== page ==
So again, it’s up to the parents to look BEYOND the nice face that people can put on during a introductory visit. You need to do more research.
- Drop in either early or at the end of the day when you know other parents will be there and ask them what they think about the place and the educator
- Go with your gut. If your educator is sarcastic to you, or has a narky-type personality to face the world, it’s pretty much guaranteed they’ll be like that with your children behind closed doors too
- Look at the space they inhabit. If it’s tidy, clean, well presented, organised, and they themselves are too, it’s a pretty good chance that they take pride in their work and can be trusted to provide a quality program.
- Talk to co-workers where possible and ask their opinions. Read between the lines if necessary.
- Do they participate in ongoing training and professional development with a positive attitude? Ask people in charge how the educator contributes (or doesn’t) to these events. This is a dead giveaway as to who is there for the wrong reason.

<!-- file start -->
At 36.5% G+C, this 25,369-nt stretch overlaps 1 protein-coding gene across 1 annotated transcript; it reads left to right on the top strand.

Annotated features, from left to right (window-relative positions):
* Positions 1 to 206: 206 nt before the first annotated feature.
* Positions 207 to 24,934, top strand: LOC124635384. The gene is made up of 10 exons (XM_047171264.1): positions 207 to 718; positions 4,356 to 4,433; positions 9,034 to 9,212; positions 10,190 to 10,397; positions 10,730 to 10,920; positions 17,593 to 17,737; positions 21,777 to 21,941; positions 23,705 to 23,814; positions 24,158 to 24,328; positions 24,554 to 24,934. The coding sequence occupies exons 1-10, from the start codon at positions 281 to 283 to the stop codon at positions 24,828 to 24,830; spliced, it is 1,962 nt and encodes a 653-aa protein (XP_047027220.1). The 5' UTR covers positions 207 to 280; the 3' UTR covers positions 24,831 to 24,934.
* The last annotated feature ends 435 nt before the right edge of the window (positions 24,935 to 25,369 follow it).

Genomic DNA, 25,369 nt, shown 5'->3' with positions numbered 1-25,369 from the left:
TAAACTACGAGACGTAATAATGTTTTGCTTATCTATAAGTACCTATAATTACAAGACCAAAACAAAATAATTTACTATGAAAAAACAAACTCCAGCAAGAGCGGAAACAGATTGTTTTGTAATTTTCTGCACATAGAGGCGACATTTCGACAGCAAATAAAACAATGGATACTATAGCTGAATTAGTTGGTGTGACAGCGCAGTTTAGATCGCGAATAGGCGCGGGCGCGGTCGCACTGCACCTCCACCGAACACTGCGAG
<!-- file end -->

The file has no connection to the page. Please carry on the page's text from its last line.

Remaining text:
- Be blunt and ask those tough questions of the Director or Scheme representative. While they can’t always tell you too much because of privacy and confidentiality laws, they can skirt things. “Would you hire this person again?” is a good one. Ask the right questions and you’ll get a better picture.
Programming for Individual Needs
It goes without saying that a maximum of four children per day, as in family day care, would suggest that an FDC educator could plan and program specifically for your child’s needs better than a Long Day Care centre where there will be anywhere from 8 to 25 children in the group. Whether or not that is true though is another question all together. That statement totally depends on your FDC educator’s desire to ‘work’, coupled with their scheme’s requirements. In the case where an educator is reluctant to complete required paperwork, the documentation necessities set down by the Government regulations that ALL educators in FDC and Long Day Care must abide by, the choice is not clear.